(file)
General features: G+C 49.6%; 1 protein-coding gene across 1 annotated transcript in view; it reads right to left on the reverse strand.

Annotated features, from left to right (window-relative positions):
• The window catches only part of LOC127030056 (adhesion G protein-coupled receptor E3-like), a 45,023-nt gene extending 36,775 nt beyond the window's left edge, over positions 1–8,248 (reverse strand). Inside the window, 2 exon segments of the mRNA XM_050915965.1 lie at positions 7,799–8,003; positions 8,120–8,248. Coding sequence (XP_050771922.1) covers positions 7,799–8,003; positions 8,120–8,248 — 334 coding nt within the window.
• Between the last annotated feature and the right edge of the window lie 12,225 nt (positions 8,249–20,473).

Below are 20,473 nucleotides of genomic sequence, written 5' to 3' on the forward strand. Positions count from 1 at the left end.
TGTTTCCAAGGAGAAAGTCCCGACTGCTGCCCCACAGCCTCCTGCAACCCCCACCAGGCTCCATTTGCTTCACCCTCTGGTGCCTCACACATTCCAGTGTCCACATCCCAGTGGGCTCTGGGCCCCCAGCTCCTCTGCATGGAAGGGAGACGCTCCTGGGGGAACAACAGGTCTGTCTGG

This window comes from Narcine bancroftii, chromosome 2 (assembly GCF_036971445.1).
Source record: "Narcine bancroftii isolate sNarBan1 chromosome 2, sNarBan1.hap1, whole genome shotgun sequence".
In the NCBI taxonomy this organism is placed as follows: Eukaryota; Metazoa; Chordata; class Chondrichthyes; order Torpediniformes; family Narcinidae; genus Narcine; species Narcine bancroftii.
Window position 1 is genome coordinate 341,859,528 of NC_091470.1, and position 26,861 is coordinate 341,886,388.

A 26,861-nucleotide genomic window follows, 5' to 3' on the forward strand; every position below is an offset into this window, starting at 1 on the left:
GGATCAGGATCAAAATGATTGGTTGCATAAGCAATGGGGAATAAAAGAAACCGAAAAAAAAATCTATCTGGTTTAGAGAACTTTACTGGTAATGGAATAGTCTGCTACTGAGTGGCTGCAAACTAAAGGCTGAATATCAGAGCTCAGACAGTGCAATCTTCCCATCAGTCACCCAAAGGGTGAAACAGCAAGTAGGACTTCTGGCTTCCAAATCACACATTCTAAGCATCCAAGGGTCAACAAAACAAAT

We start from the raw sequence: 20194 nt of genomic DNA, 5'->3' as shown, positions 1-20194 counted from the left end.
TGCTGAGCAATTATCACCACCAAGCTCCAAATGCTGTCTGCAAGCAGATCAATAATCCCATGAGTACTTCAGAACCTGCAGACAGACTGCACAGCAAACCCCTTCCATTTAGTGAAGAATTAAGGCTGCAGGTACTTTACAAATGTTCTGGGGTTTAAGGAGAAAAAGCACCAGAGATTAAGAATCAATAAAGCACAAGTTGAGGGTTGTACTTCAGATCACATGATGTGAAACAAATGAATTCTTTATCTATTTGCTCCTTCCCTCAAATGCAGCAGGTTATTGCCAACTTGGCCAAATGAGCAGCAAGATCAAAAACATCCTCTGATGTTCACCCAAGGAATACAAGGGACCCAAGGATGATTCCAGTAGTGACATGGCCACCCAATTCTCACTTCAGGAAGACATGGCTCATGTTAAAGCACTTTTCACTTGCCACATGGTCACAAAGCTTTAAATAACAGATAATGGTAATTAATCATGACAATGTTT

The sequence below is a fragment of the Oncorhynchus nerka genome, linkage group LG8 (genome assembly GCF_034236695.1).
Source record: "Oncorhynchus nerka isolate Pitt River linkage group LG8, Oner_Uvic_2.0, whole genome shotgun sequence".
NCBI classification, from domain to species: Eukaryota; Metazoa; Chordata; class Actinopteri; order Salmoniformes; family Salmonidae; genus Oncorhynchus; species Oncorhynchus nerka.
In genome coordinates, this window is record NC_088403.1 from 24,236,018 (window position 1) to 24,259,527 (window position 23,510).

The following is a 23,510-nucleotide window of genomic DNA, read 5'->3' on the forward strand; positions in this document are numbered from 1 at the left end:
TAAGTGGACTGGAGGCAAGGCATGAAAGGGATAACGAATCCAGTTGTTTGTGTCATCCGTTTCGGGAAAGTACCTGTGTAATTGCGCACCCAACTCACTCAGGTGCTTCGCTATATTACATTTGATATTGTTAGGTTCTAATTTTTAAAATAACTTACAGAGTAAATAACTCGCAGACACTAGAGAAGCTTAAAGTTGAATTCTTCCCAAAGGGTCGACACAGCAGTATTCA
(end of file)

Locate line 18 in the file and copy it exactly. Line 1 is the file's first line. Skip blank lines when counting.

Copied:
In genome coordinates, this window is record NC_088403.1 from 24,236,018 (window position 1) to 24,259,527 (window position 23,510).